Prototype SMD assembly

SMD assembly is not as hard as it looks, and you can get pretty good results with hobbyist grade equipment in your home workshop. A microscope is nice to have, but not a necessity.

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I got some of my boards made over at OSH park. They are very nice quality, and pretty affordable. The only downside to the OSH park PCBs is the left over tab on the edge. Can’t complain though as it is a prototype PCB and if I was going to do a batch of more boards you can get the boards routed out properly, with their medium run service.

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Nothing a quick file can’t fix.

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A quick wipe with IPA and the board is ready for applying solder paste. I really like the ENIG finish too.

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I applied the solder paste by hand with a syringe. It doesn’t have to be perfect.

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I highly recommend using a nice pair of SMD tweezers, as they will make your life so much easier. They are also non-magnetic so the components don’t get stuck to the tweezers.

All the components are placed. Again this doesn’t have to be perfect, as when the solder re-flows, the surface tension will pull the components into place, most of the time. The board is ready to go in the re-flow oven.


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I place the board on some scrap boards to keep it off the grills, which can act as a heat sink and components directly above the metal grill might not get hot enough. I also tape the thermocouple with some Kapton tape to the scrap board, to avoid disturbing the components on the board you just placed components on.

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The re-flowed board. A few things still need to be fixed up though, because I applied the solder paste by hand, some pads had too much paste, others not enough.

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The re-flow is complete, and everything looks pretty good. Could have used a tiny bit less solder paste on R12, R13, R9. It’s pretty easy to wick a bit up though.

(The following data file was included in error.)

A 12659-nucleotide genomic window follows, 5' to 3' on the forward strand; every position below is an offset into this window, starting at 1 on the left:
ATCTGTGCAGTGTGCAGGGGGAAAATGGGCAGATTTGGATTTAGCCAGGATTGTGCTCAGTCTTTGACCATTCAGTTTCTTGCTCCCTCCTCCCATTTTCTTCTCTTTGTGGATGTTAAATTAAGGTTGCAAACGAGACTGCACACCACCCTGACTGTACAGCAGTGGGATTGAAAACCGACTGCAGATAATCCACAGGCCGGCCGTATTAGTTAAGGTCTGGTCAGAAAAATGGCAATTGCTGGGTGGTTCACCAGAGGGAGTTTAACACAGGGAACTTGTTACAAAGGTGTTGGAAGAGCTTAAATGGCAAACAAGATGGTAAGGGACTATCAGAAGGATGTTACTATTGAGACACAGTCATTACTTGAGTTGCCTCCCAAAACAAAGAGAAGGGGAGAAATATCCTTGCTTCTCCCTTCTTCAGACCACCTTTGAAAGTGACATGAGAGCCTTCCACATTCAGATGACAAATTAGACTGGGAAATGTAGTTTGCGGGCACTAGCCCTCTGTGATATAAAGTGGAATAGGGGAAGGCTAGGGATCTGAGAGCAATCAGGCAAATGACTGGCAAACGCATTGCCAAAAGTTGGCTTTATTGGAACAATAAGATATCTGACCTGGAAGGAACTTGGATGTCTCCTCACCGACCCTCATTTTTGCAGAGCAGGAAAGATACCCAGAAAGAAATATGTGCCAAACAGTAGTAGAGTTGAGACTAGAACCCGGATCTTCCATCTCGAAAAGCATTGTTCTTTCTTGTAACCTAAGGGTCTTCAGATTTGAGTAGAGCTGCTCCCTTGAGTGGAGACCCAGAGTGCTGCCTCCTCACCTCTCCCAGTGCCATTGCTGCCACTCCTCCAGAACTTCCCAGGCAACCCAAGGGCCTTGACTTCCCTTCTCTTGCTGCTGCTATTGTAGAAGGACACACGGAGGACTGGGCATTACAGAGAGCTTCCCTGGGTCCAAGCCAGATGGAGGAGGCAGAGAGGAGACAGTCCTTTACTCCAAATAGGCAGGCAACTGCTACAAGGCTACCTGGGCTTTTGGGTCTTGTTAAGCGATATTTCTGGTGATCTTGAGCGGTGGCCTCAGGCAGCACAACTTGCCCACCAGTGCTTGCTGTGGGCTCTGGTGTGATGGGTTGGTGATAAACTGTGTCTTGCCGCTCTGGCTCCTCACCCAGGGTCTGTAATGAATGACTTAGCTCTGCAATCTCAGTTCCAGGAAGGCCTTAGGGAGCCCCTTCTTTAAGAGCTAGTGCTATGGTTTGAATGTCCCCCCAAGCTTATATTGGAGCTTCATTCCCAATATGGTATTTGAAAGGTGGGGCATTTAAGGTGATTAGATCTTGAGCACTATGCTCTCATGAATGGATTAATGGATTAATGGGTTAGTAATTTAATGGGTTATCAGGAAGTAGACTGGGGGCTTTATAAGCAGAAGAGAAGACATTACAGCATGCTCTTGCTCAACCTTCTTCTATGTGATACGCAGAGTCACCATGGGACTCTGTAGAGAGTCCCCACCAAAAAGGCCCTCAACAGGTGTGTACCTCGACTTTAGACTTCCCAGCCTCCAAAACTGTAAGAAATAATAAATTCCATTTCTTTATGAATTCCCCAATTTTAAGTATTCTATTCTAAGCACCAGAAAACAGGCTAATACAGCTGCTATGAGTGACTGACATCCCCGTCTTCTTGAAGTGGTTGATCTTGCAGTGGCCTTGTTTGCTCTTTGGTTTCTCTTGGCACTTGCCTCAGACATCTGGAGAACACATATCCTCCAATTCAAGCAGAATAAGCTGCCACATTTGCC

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There are also a couple of bridges on the QFP100.


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Flux is your friend.


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A quick touch with the iron, and you can drag them to one edge where it is easier to wick away the excess.


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I like to use a curved tip.


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All bridges are removed.

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Also there might be a few solder balls hanging around.

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Which are easily removed with a nice pair of tweezers.

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The reworked board, with all excess solder removed. It’s covered in flux. Time for a clean.

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I placed the board in an ultrasonic cleaner, with Electrolube Safewash Super SWAS I can’t recommend this stuff enough, it works great, and after 15-20 minutes in the ultrasonic cleaner.

I rinsed the board off with filtered water (to reduce water spots if you have hard water) and placed the board into the re-flow oven again. This time with a temperature of 80-90 degrees C for about 10 minutes, which is enough to evapourate the water, but not enough to melt the plastic connectors. You have to be careful though, not all plastic connectors are created equal.

Take the assembled PCB out of the oven and let it cool. The board is now immaculately clean.

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Prototype SMD assembly

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